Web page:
The rest of the play is the realization of that goal as Rita moves ever further away from the conventional expectations of her family and her class, and pursues the paradigmatic modern quest of "self discovery." She is much like Shirley Valentine, the heroine of another of Willy Russell’s plays, with a crucial exception: she is only 26 while Shirley is 42. Thus there is less of a sense of last-chance desperation about Rita. But like Shirley, she is an energetic, outspoken, funny, irreverent, and ultimately serious person searching for a life equal to her gifts.
Frank has everything Rita longs for minus her enthusiasm for life. His education has left him empty: "Everything I know--and you must listen to this--is that I know absolutely nothing." Likewise, as we have seen, he feels his poetry is worthless. In his own eyes, Frank is the teacher who has nothing to teach and the poet who has fallen silent. And yet Rita learns from him.
In the end, true to their characters, Rita has ridden her vitality into a promising new beginning, while Frank's disillusionment has him on the threshold of exile. The play leaves us wondering whether Frank will be reborn in Australia--in fact, whether such rebirth will be possible without Rita.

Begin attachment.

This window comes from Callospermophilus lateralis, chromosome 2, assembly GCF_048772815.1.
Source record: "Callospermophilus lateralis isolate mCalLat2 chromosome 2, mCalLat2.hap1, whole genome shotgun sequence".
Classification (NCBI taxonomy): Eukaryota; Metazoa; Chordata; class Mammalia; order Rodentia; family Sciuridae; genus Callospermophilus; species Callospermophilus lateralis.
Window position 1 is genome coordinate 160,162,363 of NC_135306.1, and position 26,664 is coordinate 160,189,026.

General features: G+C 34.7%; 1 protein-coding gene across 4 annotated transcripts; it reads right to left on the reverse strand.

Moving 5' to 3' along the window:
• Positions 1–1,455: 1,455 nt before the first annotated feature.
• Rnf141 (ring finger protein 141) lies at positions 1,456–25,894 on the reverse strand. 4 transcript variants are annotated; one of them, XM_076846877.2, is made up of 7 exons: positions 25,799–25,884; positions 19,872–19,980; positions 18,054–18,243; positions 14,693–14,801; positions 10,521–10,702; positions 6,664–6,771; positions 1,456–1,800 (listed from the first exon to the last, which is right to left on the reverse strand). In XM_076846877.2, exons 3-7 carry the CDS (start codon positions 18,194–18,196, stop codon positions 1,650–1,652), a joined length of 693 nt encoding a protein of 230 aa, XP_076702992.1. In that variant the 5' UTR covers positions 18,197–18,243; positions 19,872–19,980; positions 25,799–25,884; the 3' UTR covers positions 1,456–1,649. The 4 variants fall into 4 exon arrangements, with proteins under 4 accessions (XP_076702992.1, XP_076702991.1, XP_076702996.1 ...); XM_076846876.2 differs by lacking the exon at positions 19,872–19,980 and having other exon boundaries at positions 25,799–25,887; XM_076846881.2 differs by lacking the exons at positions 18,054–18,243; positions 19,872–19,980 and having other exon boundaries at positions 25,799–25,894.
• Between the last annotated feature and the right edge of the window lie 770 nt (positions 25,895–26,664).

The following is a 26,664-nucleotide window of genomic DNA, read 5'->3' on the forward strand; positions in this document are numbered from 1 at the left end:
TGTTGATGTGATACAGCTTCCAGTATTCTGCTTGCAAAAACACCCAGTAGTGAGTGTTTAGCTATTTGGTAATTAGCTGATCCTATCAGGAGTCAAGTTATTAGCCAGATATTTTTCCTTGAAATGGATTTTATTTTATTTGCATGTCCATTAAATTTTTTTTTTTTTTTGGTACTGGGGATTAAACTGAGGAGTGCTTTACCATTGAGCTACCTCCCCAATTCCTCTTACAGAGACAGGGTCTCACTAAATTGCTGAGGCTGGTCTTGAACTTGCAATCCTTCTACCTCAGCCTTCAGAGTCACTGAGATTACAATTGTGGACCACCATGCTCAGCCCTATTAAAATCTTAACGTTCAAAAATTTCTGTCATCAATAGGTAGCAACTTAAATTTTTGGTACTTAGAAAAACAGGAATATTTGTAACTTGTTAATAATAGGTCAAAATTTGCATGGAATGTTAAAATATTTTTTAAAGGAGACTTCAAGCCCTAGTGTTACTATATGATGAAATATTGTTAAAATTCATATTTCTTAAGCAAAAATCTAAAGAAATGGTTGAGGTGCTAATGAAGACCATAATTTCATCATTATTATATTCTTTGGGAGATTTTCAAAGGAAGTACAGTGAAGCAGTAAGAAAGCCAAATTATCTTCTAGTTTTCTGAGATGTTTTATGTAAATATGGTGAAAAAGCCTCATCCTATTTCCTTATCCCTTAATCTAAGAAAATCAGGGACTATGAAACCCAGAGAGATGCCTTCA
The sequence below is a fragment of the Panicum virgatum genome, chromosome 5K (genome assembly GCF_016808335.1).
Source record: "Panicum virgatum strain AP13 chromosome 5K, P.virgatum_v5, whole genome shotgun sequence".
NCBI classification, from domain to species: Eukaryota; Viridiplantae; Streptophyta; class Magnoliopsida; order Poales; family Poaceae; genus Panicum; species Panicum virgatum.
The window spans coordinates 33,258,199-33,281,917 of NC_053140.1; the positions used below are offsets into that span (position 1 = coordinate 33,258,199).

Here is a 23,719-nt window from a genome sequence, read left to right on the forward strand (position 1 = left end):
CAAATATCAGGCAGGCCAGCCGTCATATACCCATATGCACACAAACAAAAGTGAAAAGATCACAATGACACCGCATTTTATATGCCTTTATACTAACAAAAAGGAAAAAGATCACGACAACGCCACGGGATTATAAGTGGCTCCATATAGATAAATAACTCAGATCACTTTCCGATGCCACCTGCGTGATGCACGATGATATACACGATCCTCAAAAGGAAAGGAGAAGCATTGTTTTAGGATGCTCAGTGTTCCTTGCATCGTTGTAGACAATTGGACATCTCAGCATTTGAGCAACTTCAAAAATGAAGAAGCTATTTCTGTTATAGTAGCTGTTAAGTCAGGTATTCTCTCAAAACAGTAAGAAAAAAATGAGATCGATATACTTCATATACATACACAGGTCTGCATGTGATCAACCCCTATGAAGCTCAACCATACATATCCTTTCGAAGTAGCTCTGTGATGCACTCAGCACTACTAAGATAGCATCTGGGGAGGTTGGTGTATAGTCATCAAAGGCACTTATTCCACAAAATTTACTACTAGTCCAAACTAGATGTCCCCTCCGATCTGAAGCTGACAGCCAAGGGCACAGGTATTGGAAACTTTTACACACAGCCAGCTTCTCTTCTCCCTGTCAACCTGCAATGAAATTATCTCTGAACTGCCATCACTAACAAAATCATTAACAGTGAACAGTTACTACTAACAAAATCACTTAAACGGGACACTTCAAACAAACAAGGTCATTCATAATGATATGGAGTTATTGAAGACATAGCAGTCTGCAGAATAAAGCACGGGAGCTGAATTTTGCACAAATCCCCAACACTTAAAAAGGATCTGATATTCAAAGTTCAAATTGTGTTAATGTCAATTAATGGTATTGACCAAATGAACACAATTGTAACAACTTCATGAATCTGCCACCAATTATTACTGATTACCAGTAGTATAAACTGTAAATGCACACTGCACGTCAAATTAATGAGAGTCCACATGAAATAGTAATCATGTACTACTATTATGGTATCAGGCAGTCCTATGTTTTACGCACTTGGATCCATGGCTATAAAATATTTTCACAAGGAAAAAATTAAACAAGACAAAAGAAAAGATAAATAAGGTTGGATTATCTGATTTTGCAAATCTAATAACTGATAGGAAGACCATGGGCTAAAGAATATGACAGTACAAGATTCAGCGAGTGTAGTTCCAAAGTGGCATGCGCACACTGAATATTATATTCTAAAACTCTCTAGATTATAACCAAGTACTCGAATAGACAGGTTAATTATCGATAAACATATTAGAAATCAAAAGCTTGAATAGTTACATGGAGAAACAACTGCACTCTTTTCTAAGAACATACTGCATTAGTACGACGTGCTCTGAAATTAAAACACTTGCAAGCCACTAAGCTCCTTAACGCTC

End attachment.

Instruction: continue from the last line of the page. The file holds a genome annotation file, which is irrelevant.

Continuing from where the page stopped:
Class. The importance of class differences is far more openly recognized in England than in the United States, where the vast majority of the population sees itself as middle-class. In England, by contrast, people are more likely to sort themselves and others into a wider spectrum of class categories, from the working-class to the aristocracy. This class-consciousness has often been identified as an unhealthy feature of English life, a way of looking at the world that multiplies the barriers between people, leading to personal conflict and inefficiency in political and economic affairs.
In Educating Rita, the awareness of class status as an obstacle to happiness is acute. For Rita, membership in the working class is a stifling, soul-destroying experience. We see this at a crucial moment near the end of the first act. Frank has invited Rita and her husband to his house for dinner. Denny refuses, but Rita gets as far as Frank's door before turning away, paralyzed by a sense of inferiority:
when I saw those people you were with I couldn't come in. I would have seized up. Because I'm a freak. I can't talk to the people I live with any more. An' I can't talk to the likes of them [at your house], because I can't learn the language. I'm a half-caste. I went back to the pub. . . .